Moreland, 43, met her husband in the service. They married and had three children but later divorced. She decided to serve her country again in 2007 because it would provide her children with certain benefits. However, Moreland’s deployments left her unable to cope with everyday life when she returned home. She turned to alcohol and became someone she had never known before, and certainly not someone she wanted her children or mother to see.
Today she is more than 100 days sober, receiving treatment for her drinking atThe Discovery House, a residential detox center in Los Angeles. She shared her story in an exclusive interview with Healthline.
“The drinking began after Iraq, but then it escalated after Panama, when a lot of things happened,” she said. “I would down it as fast as I could at the end of the day because my head had been tortured all day long.”
Dr. Walter Thomas, medical director of The Discovery House, said the agitation and anxiety Moreland describes is part of a hyper arousal that can occur in people with PTSD.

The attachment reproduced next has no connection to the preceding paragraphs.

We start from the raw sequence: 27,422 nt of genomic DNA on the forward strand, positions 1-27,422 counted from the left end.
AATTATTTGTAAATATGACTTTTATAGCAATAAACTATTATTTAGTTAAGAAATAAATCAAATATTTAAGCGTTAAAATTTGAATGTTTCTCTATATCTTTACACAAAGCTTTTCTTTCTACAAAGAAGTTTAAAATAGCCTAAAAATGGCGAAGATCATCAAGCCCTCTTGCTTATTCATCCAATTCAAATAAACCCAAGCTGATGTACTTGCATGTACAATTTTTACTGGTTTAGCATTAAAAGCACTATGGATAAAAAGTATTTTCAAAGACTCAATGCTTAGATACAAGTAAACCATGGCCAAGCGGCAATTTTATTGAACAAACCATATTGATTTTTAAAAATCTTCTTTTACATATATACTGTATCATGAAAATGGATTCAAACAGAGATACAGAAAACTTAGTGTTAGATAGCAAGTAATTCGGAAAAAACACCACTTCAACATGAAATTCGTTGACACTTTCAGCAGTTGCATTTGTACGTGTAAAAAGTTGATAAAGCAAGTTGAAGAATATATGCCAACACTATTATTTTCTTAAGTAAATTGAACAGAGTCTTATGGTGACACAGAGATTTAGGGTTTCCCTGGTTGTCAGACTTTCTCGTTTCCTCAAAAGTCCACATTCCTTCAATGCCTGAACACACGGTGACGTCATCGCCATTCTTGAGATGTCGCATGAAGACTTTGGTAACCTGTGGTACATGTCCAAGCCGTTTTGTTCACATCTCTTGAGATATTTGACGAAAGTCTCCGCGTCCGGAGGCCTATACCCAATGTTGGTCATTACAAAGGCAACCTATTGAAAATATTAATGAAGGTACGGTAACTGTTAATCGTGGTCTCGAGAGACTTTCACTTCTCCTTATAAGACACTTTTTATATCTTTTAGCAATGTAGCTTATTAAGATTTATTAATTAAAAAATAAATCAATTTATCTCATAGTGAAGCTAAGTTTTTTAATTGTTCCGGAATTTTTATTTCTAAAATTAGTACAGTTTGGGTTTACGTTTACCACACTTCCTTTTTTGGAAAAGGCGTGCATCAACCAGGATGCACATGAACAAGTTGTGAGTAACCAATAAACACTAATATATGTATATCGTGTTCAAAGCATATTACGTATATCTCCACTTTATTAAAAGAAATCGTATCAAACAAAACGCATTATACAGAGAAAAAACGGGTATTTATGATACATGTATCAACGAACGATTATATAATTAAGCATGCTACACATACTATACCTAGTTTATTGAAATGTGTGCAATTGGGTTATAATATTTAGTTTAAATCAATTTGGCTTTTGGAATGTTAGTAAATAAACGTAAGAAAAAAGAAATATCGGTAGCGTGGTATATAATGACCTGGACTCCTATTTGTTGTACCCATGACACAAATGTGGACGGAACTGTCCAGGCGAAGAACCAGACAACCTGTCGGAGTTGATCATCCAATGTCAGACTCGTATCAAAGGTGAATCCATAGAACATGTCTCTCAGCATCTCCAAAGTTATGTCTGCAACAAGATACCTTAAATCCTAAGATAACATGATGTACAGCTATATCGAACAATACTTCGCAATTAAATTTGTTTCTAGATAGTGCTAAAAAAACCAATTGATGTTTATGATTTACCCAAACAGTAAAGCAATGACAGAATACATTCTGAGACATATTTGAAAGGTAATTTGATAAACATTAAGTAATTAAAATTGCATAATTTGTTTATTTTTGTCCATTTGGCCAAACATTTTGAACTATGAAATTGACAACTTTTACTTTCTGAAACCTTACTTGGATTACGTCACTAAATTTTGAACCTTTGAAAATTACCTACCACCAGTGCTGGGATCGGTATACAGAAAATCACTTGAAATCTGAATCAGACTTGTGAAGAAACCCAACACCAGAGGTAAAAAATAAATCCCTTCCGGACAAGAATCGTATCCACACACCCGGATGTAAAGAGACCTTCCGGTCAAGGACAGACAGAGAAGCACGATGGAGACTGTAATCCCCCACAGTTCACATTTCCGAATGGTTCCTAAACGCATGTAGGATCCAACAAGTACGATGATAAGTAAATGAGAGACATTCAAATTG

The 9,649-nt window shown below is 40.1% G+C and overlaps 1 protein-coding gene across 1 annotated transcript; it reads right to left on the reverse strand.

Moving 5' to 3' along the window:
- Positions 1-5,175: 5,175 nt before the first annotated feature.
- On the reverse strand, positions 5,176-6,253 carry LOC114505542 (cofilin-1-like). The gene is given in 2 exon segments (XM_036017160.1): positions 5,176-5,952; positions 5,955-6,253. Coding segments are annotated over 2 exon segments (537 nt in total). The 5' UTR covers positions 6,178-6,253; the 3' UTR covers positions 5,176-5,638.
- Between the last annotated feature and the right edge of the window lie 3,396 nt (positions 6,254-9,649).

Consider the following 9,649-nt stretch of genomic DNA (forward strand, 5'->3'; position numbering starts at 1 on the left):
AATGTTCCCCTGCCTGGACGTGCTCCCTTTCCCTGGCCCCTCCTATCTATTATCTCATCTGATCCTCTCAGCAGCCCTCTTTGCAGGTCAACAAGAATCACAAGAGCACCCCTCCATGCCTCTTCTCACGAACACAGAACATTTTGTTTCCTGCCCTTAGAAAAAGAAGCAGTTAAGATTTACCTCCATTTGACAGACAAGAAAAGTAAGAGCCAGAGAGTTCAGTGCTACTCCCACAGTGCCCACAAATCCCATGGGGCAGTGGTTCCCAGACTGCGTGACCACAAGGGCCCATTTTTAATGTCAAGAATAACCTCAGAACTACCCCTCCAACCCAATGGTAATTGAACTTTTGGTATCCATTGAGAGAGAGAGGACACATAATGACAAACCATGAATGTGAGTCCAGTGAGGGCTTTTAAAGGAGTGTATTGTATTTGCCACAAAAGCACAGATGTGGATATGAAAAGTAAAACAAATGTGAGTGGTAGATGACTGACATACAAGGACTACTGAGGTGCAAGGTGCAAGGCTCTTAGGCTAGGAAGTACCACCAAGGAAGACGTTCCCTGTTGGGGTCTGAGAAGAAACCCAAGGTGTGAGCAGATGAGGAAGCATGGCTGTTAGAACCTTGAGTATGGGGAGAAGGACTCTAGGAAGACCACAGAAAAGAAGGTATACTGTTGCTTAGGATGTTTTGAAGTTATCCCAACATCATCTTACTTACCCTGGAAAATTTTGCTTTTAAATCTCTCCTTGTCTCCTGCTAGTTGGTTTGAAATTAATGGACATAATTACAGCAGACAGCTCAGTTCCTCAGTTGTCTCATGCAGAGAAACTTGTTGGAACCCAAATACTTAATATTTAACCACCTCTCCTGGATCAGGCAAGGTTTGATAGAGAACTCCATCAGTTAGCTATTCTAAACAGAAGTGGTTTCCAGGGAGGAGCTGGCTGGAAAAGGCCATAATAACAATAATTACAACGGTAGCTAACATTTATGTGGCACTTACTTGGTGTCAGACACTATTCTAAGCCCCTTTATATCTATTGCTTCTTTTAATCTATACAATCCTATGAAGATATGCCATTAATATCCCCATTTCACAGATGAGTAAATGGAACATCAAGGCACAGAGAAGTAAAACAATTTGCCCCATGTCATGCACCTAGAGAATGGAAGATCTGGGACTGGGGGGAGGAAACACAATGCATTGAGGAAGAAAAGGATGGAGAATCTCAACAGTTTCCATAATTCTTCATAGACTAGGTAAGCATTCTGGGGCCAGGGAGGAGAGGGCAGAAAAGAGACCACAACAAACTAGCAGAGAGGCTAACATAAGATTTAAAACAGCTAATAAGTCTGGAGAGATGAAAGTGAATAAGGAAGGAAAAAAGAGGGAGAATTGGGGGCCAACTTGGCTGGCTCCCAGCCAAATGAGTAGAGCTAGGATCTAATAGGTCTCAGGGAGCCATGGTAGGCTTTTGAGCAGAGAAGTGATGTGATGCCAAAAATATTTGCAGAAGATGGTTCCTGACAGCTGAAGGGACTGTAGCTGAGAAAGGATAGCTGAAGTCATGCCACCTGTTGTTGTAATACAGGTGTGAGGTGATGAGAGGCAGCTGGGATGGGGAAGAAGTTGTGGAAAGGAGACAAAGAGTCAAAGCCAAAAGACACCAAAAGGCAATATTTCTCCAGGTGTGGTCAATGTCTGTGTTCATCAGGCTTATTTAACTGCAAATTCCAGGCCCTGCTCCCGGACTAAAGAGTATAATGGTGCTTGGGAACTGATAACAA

Some begin to try to numb those feelings with alcohol. Others use drugs as a method of avoidance and zoning out.
For Moreland, the alcohol helped her shut off the horrific experiences that kept replaying in her mind.
“Did I see somebody blow up right in front of me? No. Were they shooting at us? Yes,” she said of her first deployment, when she was unable to ever phone her children because of the sounds of sirens and shelling.
And while the Iraq flashbacks were bad, she said her humanitarian deployment to Panama proved to be far worse.